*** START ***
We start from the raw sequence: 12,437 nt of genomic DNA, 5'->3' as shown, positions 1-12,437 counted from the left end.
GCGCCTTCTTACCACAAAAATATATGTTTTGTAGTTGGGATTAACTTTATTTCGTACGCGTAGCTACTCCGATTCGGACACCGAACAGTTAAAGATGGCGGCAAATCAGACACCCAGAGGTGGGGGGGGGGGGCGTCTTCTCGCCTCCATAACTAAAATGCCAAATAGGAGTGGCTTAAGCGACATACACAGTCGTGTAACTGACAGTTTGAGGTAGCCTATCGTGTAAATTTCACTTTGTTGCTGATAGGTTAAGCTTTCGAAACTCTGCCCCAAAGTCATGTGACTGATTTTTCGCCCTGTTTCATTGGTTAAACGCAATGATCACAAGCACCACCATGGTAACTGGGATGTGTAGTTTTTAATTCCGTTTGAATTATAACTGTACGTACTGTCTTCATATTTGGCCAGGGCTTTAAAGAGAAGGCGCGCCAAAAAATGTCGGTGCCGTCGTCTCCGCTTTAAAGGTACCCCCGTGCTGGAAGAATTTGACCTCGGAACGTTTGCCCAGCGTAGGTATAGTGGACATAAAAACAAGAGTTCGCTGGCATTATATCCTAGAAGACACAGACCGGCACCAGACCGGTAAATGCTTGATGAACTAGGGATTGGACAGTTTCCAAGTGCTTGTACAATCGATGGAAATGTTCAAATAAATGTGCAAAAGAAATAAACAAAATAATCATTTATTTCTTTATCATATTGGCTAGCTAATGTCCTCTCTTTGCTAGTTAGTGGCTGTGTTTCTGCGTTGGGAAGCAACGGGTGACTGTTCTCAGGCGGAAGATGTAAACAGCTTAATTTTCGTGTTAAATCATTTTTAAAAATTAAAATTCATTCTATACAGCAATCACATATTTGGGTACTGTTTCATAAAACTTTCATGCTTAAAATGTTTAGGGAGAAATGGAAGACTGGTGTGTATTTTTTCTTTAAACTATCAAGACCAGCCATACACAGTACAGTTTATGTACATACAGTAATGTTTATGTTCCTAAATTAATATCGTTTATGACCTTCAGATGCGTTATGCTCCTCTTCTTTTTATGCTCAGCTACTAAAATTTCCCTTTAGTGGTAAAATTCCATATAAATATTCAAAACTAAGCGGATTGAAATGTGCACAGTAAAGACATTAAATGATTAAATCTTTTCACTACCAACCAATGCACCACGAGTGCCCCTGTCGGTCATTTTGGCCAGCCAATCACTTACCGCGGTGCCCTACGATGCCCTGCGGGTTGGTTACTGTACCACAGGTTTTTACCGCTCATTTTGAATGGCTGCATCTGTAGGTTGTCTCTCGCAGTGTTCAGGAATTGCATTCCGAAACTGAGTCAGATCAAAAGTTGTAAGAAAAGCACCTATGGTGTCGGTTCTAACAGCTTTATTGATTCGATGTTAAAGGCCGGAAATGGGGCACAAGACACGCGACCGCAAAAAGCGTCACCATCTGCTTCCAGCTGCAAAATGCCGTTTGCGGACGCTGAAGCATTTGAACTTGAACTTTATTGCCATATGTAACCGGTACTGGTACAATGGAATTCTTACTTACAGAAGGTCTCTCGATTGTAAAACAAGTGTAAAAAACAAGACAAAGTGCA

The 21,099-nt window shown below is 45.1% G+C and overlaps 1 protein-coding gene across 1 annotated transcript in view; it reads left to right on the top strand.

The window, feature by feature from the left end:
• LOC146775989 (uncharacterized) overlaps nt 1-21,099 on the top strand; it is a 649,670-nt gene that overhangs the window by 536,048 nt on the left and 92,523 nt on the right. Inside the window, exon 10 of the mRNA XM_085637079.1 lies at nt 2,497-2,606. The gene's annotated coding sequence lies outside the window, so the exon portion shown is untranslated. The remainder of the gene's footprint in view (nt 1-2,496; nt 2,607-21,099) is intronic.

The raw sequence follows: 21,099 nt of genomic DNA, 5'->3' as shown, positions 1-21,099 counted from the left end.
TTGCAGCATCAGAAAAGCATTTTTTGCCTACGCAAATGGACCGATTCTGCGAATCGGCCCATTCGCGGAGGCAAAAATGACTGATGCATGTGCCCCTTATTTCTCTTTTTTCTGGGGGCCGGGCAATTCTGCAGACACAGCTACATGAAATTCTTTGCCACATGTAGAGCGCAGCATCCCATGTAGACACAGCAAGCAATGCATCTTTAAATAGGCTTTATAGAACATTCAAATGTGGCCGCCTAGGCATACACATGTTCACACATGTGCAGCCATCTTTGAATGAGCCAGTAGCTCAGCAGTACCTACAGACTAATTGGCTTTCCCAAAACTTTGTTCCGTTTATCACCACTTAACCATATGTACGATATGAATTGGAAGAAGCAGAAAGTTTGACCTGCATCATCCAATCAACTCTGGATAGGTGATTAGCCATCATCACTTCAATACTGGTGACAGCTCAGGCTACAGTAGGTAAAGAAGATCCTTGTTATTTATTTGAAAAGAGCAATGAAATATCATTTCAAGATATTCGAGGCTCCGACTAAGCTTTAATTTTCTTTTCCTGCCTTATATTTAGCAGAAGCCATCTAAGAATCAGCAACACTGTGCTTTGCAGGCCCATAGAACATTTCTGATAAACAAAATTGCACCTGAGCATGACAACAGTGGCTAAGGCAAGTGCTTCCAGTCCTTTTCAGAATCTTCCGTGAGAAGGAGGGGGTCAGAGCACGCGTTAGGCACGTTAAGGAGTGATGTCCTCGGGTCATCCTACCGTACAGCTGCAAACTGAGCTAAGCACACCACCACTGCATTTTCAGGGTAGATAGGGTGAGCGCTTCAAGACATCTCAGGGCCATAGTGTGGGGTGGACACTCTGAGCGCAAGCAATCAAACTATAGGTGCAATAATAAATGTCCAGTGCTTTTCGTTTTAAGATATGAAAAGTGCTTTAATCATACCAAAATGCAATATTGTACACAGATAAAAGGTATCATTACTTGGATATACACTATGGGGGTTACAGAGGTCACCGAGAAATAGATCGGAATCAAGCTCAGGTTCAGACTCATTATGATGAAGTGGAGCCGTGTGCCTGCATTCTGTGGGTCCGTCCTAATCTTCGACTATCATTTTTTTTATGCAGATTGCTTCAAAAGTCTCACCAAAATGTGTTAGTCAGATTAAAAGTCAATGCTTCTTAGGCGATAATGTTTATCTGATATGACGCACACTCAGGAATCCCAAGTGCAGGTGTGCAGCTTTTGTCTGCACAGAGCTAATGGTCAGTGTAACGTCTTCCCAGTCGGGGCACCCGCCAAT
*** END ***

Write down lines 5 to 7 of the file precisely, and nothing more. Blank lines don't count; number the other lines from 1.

• LOC146775989 (uncharacterized) overlaps nt 1-21,099 on the top strand; it is a 649,670-nt gene that overhangs the window by 536,048 nt on the left and 92,523 nt on the right. Inside the window, exon 10 of the mRNA XM_085637079.1 lies at nt 2,497-2,606. The gene's annotated coding sequence lies outside the window, so the exon portion shown is untranslated. The remainder of the gene's footprint in view (nt 1-2,496; nt 2,607-21,099) is intronic.

The raw sequence follows: 21,099 nt of genomic DNA, 5'->3' as shown, positions 1-21,099 counted from the left end.
TTGCAGCATCAGAAAAGCATTTTTTGCCTACGCAAATGGACCGATTCTGCGAATCGGCCCATTCGCGGAGGCAAAAATGACTGATGCATGTGCCCCTTATTTCTCTTTTTTCTGGGGGCCGGGCAATTCTGCAGACACAGCTACATGAAATTCTTTGCCACATGTAGAGCGCAGCATCCCATGTAGACACAGCAAGCAATGCATCTTTAAATAGGCTTTATAGAACATTCAAATGTGGCCGCCTAGGCATACACATGTTCACACATGTGCAGCCATCTTTGAATGAGCCAGTAGCTCAGCAGTACCTACAGACTAATTGGCTTTCCCAAAACTTTGTTCCGTTTATCACCACTTAACCATATGTACGATATGAATTGGAAGAAGCAGAAAGTTTGACCTGCATCATCCAATCAACTCTGGATAGGTGATTAGCCATCATCACTTCAATACTGGTGACAGCTCAGGCTACAGTAGGTAAAGAAGATCCTTGTTATTTATTTGAAAAGAGCAATGAAATATCATTTCAAGATATTCGAGGCTCCGACTAAGCTTTAATTTTCTTTTCCTGCCTTATATTTAGCAGAAGCCATCTAAGAATCAGCAACACTGTGCTTTGCAGGCCCATAGAACATTTCTGATAAACAAAATTGCACCTGAGCATGACAACAGTGGCTAAGGCAAGTGCTTCCAGTCCTTTTCAGAATCTTCCGTGAGAAGGAGGGGGTCAGAGCACGCGTTAGGCACGTTAAGGAGTGATGTCCTCGGGTCATCCTACCGTACAGCTGCAAACTGAGCTAAGCACACCACCACTGCATTTTCAGGGTAGATAGGGTGAGCGCTTCAAGACATCTCAGGGCCATAGTGTGGGGTGGACACTCTGAGCGCAAGCAATCAAACTATAGGTGCAATAATAAATGTCCAGTGCTTTTCGTTTTAAGATATGAAAAGTGCTTTAATCATACCAAAATGCAATATTGTACACAGATAAAAGGTATCATTACTTGGATATACACTATGGGGGTTACAGAGGTCACCGAGAAATAGATCGGAATCAAGCTCAGGTTCAGACTCATTATGATGAAGTGGAGCCGTGTGCCTGCATTCTGTGGGTCCGTCCTAATCTTCGACTATCATTTTTTTTATGCAGATTGCTTCAAAAGTCTCACCAAAATGTGTTAGTCAGATTAAAAGTCAATGCTTCTTAGGCGATAATGTTTATCTGATATGACGCACACTCAGGAATCCCAAGTGCAGGTGTGCAGCTTTTGTCTGCACAGAGCTAATGGTCAGTGTAACGTCTTCCCAGTCGGGGCACCCGCCAAT